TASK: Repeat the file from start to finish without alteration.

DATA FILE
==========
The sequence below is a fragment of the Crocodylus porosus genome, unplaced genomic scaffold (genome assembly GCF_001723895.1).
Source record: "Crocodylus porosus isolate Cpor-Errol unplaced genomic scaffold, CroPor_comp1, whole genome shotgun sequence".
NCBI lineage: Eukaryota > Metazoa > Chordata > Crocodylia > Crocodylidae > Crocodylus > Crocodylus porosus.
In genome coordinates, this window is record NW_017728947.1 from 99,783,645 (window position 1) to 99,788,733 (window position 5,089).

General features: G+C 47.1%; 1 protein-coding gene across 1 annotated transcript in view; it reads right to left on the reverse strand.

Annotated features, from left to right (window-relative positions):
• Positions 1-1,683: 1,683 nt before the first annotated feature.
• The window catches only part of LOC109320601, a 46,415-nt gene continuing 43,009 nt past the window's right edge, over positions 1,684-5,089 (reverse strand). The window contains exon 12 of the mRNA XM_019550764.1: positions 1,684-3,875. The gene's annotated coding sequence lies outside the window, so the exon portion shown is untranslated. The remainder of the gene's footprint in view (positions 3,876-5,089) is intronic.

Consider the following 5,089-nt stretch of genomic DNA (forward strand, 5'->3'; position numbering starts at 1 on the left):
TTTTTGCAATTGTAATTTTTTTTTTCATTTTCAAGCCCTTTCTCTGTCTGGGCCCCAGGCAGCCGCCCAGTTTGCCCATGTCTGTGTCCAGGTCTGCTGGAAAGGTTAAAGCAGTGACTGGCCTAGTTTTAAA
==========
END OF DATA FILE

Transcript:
The sequence below is a fragment of the Crocodylus porosus genome, unplaced genomic scaffold (genome assembly GCF_001723895.1).
Source record: "Crocodylus porosus isolate Cpor-Errol unplaced genomic scaffold, CroPor_comp1, whole genome shotgun sequence".
NCBI lineage: Eukaryota > Metazoa > Chordata > Crocodylia > Crocodylidae > Crocodylus > Crocodylus porosus.
In genome coordinates, this window is record NW_017728947.1 from 99,783,645 (window position 1) to 99,788,733 (window position 5,089).

General features: G+C 47.1%; 1 protein-coding gene across 1 annotated transcript in view; it reads right to left on the reverse strand.

Annotated features, from left to right (window-relative positions):
• Positions 1-1,683: 1,683 nt before the first annotated feature.
• The window catches only part of LOC109320601, a 46,415-nt gene continuing 43,009 nt past the window's right edge, over positions 1,684-5,089 (reverse strand). The window contains exon 12 of the mRNA XM_019550764.1: positions 1,684-3,875. The gene's annotated coding sequence lies outside the window, so the exon portion shown is untranslated. The remainder of the gene's footprint in view (positions 3,876-5,089) is intronic.

Consider the following 5,089-nt stretch of genomic DNA (forward strand, 5'->3'; position numbering starts at 1 on the left):
TTTTTGCAATTGTAATTTTTTTTTTCATTTTCAAGCCCTTTCTCTGTCTGGGCCCCAGGCAGCCGCCCAGTTTGCCCATGTCTGTGTCCAGGTCTGCTGGAAAGGTTAAAGCAGTGACTGGCCTAGTTTTAAA